For example, in our three-dimensional world, a point on the two-dimensional surface of paper is confined to that surface.  However, that surface can oscillate up or down with respect to three-dimensional space.

However, the edge of the paper provides a boundary that reflects those oscillation back on itself, thereby creating a resonant wave on the surface of the paper.

Similarly, an energy wave of three-dimensional space would be confined to it however, it could, similar to the surface of the paper oscillate “up” or “down” while moving through time.

However, when it is prevented from moving thought time either by being observed or encountering an object or particle that wave energy will be reflected back on itself, thereby creating a resonant wave on the "surface" three-dimensional space,

In other words, if the wave component of quantum existence is prevented from moving unhindered through time either by an observation or by an interaction with a particle or object it will create a resonant system or structure that defined the quantum properties of existence in the article "Why is energy/mass quantized?".

This shows how, one can explain the wave particle duality quantum existence in terms of an interaction of space with time.

The final step in integrating quantum mechanics with Einstein gravitational theories is to physical connect its probabilistic interoperation of a particles position with the physical properties of space-time as defined by him.

The physics of wave mechanics tells us, due to the continuous properties the energy wave of a quantum system  means it would be distributed throughout "surface" a three-dimensional space manifold with respect to time.

For example, the energy of a vibrating or oscillating ball on a rubber diaphragm would be disturbed over its surface while the magnitude of those vibrations would decrease as one move away from the focal point of the oscillations.

Similarly, if the assumption that wave properties of a quantum existence represents vibrations or oscillations in a "surface" of three-dimensional space, is correct these oscillations would be distributed over the "surface" three-dimensional space while the magnitude of those vibrations would be greatest at the focal point of the oscillations and decreases as one moves away from it.

However as the article, mentioned earlier  “Why is energy/mass quantized?” showed the particle property of existence is a result of a resonant structure formed on the "surface" of a three-dimensional space manifold by its interaction with the time dimension. 

Yet the science of Wave Mechanics tells us resonance would most probably occur on the surface of the rubber sheet were the magnitude of the vibrations is greatest and would diminish as one move away from that point.

Similarly, the resonant structure that article associated with a particle properties of existence would most probably be found were the magnitude of the vibrations in a "surface" of a three-dimensional space manifold is greatest and would diminish as one move away from that point.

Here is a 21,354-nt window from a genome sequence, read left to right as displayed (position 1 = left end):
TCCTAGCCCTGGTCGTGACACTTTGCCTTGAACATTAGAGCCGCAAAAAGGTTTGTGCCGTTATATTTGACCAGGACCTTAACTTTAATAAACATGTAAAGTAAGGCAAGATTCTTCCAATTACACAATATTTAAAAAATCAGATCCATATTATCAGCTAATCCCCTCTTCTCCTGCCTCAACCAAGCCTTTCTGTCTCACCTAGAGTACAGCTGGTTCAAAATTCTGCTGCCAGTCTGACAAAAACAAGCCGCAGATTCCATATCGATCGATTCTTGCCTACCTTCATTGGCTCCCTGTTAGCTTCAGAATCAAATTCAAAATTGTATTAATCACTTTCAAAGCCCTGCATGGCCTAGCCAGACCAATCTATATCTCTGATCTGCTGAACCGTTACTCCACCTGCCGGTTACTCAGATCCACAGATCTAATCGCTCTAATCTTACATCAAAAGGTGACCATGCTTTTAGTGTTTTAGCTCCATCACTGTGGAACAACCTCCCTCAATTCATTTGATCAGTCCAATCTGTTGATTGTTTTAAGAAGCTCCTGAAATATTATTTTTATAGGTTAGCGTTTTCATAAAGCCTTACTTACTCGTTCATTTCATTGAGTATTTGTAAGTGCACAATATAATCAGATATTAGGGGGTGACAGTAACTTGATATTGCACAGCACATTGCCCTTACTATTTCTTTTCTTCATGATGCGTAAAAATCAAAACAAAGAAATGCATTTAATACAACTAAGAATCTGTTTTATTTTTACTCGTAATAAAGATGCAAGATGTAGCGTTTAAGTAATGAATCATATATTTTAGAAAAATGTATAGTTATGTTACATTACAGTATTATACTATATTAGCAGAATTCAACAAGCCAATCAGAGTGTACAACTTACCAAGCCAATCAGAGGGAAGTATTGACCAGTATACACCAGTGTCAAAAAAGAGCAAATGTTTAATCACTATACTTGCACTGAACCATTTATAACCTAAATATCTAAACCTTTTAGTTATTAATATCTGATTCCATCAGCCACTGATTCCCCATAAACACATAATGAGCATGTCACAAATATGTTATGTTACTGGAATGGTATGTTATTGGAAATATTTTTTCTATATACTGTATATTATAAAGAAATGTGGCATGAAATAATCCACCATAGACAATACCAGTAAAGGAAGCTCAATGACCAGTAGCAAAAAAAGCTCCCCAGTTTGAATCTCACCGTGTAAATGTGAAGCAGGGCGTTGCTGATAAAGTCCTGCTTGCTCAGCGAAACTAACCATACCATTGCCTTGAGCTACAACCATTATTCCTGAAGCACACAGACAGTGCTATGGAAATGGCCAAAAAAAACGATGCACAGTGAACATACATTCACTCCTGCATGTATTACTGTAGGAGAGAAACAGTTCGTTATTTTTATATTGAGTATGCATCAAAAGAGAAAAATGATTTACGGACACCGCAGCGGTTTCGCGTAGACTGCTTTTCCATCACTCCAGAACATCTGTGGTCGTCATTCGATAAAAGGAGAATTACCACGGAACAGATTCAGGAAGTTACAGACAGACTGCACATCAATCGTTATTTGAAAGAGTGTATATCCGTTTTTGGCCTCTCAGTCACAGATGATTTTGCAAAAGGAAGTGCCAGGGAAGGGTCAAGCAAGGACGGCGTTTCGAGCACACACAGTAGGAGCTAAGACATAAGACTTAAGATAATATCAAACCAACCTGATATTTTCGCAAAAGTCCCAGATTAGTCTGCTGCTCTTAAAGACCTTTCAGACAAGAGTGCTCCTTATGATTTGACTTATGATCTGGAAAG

This explains why in terms of the physical properties of four-dimensional space-time why one must use the probabilities associate with quantum mechanics to determine the exact the position a single particle in space.  However, it allows one integrate the probabilities associated with the quantum mechanical definition of existence with the physical properties gravity because as was mentioned earlier gravity can be defined in terms of the quantity of particles in a given volume of space-time.

In other words, the gravitational force in a given region of space-time will be greater where the probability density of particles as define by quantum mechanics is the greatest.

As was mentioned earlier one can show that probability getting a six on the role of a dice is determined by the physical properties of the dice and not that the probably of six occurring is the reason one rolls a six.

In other word, the Physicists of Quantum Gravity may not be related to the quantum probability of finding a particle in a given region of space-time but to determining reasons why those probabilities are what they are.

Later Jeff

Copyright Jeffrey O’Callaghan 2020

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There is no one realty because each individual creates one that is unique to him or her in an attempt to organize the physical or classical world through information gathered by the senses.  However, physicists have been given the task of defining a universal explanation of it obtained through, in a large part instrumentation and mathematics. One could say one say "The Physics of Reality" is the science that attempts to define a universal reality or one that most can agree on by integrating the information provided by instrumentation and mathematics to that provided by the senses.